Law

  • A sight of innocence

    A sight of innocence

    George Souliotes went to prison for three life sentences after he was convicted of arson and murder. Twenty years later, he’s out—after the Northern California Innocence Project proved he didn’t do it.

    Winter 2014

  • Patent trolls, beware

    Patent trolls, beware

    The White House has brought on SCU’s Colleen Chien, a leading expert in patent law, as senior advisor.

    Winter 2014

  • A powerhouse of high tech law

    A powerhouse of high tech law

    SCU grads populate the top ranks of Silicon Valley legal departments because technology is “everywhere they turn,” says High Tech Law Institute director Eric Goldman.

  • When justice is kidnapped

    When justice is kidnapped

    The 2013 Alexander Law Prize honors Chen Guangcheng, a Chinese civil-rights activist and attorney who protested government abuses—including excessive enforcement of the one-child policy—then escaped house arrest to the U.S. Embassy in Beijing.

    Spring/Summer 2013

  • 'Patent trolls' file majority of U.S. patent lawsuits

    'Patent trolls' file majority of U.S. patent lawsuits

    SCU law professor Colleen Chien says individuals and companies that do not themselves make anything are bringing the majority of U.S. patent lawsuits.

  • What we talk about when we talk about 'like'

    What we talk about when we talk about 'like'

    Internet ethics expert Irina Raicu considers why clicking a button isn’t necessarily an endorsement.

  • How to nail a dictator

    How to nail a dictator

    The 2012 Alexander Law Prize honors Spanish human rights advocate and attorney Almudena Bernabeu, who has spent 15 years pursuing justice for victims across Latin America, Africa, and the world.

  • A Constitution for Facebook Nation

    A Constitution for Facebook Nation

    Chicago author and law professor Lori Andrews spoke about online privacy issues on March 8.

  • Discouraging job creation overseas could backfire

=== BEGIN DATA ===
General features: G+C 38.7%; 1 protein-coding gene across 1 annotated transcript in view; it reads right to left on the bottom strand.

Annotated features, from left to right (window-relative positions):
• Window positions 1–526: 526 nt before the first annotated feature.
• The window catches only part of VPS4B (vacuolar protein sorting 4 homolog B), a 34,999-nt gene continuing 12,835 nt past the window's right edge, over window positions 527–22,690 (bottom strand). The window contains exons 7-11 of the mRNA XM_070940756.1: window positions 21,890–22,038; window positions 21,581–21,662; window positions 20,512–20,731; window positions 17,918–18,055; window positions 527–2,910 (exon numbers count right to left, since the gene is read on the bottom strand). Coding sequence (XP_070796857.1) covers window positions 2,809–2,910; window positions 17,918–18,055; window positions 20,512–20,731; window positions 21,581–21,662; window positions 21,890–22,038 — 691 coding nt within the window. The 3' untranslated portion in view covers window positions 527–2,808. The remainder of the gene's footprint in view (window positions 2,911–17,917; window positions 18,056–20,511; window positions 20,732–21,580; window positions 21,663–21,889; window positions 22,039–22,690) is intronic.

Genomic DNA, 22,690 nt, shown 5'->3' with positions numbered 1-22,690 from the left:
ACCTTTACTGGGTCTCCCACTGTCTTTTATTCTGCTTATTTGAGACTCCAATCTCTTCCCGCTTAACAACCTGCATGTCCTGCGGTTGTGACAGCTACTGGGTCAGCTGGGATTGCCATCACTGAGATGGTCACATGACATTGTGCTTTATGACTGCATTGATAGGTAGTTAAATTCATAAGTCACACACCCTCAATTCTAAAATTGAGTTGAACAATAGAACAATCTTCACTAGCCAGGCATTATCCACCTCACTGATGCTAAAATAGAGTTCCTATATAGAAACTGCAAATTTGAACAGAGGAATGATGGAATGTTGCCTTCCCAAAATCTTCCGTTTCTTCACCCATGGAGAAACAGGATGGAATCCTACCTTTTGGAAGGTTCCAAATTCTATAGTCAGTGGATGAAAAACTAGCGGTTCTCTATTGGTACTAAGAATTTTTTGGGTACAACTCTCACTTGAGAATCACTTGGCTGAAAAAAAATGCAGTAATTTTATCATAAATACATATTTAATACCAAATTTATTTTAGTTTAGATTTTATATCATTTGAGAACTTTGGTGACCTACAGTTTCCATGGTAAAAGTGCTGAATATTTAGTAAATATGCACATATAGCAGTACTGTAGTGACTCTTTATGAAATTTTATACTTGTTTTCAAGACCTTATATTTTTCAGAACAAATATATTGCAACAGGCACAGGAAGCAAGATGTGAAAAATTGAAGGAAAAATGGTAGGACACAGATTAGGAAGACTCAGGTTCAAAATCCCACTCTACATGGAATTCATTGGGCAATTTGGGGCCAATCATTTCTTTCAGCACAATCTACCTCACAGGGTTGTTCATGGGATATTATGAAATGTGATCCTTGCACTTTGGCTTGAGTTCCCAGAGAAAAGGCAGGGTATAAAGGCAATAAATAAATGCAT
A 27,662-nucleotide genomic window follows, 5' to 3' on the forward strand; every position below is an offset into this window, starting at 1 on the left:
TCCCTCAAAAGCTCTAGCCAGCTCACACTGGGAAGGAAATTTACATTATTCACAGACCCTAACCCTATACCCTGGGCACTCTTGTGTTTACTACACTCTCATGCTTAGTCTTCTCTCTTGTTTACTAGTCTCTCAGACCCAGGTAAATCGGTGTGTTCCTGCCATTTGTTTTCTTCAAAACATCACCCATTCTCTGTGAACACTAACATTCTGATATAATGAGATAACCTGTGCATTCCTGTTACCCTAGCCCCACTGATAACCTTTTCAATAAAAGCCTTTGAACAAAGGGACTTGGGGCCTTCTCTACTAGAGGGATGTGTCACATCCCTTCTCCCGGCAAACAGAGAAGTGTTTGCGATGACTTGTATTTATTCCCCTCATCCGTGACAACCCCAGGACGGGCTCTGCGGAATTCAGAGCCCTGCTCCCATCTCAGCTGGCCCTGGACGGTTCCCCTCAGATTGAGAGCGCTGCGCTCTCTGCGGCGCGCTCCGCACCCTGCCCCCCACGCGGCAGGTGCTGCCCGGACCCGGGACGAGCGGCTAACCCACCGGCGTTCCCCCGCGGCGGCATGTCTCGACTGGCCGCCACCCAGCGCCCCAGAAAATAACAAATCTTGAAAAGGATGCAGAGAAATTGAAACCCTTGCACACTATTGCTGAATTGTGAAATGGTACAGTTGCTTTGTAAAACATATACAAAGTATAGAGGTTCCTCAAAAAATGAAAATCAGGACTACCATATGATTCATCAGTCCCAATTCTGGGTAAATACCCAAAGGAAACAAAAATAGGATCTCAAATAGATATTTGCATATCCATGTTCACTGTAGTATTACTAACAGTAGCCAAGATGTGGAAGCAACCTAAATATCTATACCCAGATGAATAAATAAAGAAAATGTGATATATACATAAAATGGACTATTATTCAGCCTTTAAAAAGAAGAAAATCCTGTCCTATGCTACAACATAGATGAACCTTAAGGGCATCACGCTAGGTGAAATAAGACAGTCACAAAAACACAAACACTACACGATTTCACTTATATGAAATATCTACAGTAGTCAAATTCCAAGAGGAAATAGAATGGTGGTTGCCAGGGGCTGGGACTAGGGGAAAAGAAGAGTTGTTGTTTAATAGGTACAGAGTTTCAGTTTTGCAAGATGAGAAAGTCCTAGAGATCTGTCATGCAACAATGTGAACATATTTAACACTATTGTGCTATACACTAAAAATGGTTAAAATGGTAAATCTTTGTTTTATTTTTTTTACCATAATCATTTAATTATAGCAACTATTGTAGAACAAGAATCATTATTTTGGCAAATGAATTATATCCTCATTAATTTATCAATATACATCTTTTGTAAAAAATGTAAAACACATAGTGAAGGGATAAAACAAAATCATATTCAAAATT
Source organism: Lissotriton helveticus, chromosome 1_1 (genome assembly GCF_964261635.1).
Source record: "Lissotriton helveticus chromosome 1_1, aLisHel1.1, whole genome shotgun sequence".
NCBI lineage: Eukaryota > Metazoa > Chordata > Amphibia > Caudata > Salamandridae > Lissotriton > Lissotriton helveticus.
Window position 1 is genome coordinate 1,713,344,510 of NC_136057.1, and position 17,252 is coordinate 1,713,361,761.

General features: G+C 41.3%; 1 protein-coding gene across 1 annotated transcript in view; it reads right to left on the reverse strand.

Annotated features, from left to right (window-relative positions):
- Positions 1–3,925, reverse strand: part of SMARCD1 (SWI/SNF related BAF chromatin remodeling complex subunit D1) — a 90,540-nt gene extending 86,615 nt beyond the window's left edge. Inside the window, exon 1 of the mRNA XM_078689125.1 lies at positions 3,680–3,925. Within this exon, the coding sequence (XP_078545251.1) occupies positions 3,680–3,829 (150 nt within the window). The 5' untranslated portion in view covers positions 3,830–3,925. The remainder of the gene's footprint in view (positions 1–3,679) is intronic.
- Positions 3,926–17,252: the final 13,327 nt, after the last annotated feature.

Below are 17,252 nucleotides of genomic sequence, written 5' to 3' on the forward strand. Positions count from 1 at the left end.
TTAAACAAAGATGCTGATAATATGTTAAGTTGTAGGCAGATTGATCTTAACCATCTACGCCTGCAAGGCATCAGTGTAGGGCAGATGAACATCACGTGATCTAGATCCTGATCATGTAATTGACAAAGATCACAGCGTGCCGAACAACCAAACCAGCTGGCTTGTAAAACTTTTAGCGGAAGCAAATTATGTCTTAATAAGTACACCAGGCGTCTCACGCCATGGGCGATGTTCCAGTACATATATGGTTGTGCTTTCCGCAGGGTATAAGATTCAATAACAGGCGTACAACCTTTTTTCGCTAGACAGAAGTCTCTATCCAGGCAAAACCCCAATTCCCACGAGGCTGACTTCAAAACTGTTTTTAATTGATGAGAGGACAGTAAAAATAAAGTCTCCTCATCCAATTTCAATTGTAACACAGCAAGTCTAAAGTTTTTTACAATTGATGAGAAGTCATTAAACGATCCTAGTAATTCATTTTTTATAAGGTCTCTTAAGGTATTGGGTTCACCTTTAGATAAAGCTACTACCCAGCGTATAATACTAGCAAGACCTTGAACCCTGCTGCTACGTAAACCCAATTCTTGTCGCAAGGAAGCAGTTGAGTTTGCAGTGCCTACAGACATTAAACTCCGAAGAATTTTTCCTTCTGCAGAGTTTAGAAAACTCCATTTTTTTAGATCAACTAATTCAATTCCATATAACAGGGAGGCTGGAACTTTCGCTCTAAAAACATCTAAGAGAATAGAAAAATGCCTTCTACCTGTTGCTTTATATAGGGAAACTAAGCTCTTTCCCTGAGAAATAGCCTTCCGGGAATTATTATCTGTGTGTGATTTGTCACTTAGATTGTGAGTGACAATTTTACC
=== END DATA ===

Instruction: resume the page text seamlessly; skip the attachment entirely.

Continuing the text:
Discouraging job creation overseas could backfire

    David Yosifon argues that there are other ways to encourage job growth without resorting to protectionism.

  • Bribes, bombs, and outright lies

    Bribes, bombs, and outright lies

    Legendary lawyer Clarence Darrow comes to campus—and shows that ethical issues raised in the Trial of the Century remain as vexing today as they did when spittoons lined the courthouse floor.

    Winter 2012 | LAW

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Winter 2014

Table of contents

Features

Rise up, my love

There are the sanctuaries built for worship—and that carry beauty and grace for all to see. Then there are the improvised places of faith, perhaps more subtle in how they speak to the wonder worked there.

The chaplain is in the House

With the way things have gone recently in Congress, looking to the heavens for some help and guidance might seem like a very good idea. In fact, that’s what Pat Conroy, S.J., M.Div. ’83 is there to do.

Welcome to Citizenville

Who published the one book on government in 2013 that conservative firebrand Newt Gingrich told all true believers that they should read? Well, the author is now lieutenant governor of California. Before that, he was mayor of San Francisco. That’s right: It’s Gavin Newsom ’89.

Mission Matters

Goooaal!

Women’s soccer wins the West Coast Conference championship.

Patent trolls, beware

The White House has brought on SCU’s Colleen Chien, a leading expert in patent law, as senior advisor.

A sight of innocence

George Souliotes went to prison for three life sentences after he was convicted of arson and murder. Twenty years later, he’s out—after the Northern California Innocence Project proved he didn’t do it.